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Get lost in NASA's stunning Saturn rings panorama

Step into Cassini's shoes with a dazzling look at Saturn's rings taken before the spacecraft's death.

Detail of Saturn's rings, from a shot Cassini took not long before plunging to its end. The complete image shows the entirety of the main rings.

Detail of Saturn's rings, from a shot Cassini took not long before plunging to its end. The complete panoramic image shows the entirety of the main rings.

NASA/JPL-Caltech/Space Science Institute

The Saturn-studying Cassini spacecraft may have plunged to its end on Sept. 15, but NASA is still releasing new data and images from the final days Cassini spent at the planet. On Monday, the space agency shared an epic panorama shot showing Saturn's impressive rings in one long image. 

Cassini captured the view looking upward at the rings on Sept. 9. "The entirety of the main rings can be seen here, but due to the low viewing angle, the rings appear extremely foreshortened," says NASA. When you enlarge the image, you can get lost in the geometric intricacies of the rings, which are made up of rock and ice.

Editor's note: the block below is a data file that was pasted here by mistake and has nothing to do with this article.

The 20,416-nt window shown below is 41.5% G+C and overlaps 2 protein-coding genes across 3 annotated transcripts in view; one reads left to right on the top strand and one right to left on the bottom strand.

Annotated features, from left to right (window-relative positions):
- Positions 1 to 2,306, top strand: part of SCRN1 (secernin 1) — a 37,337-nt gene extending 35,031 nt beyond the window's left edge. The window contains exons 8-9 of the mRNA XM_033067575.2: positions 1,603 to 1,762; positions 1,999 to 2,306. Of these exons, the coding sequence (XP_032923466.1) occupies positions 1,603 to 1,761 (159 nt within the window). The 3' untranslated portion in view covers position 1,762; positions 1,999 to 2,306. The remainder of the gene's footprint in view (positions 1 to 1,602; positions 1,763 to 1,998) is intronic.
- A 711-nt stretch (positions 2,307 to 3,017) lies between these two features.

The panorama makes it feel like the rings go on forever, though NASA says they actually stretch out over a distance of around 175,000 miles (282,000 kilometers). 

Saturn's rings are named alphabetically in the order in which they were discovered. The C ring appears to the left and the A ring appears on the right-hand side of the picture. The darker area angling up near the center contains the planet's B ring.

Cassini launched back in 1997 as a joint mission from NASA, the European Space Agency and the Italian Space Agency. The spacecraft spent nearly 20 years in space before running low on fuel and reaching the end of its successful mission with a dramatic plunge into Saturn's atmosphere.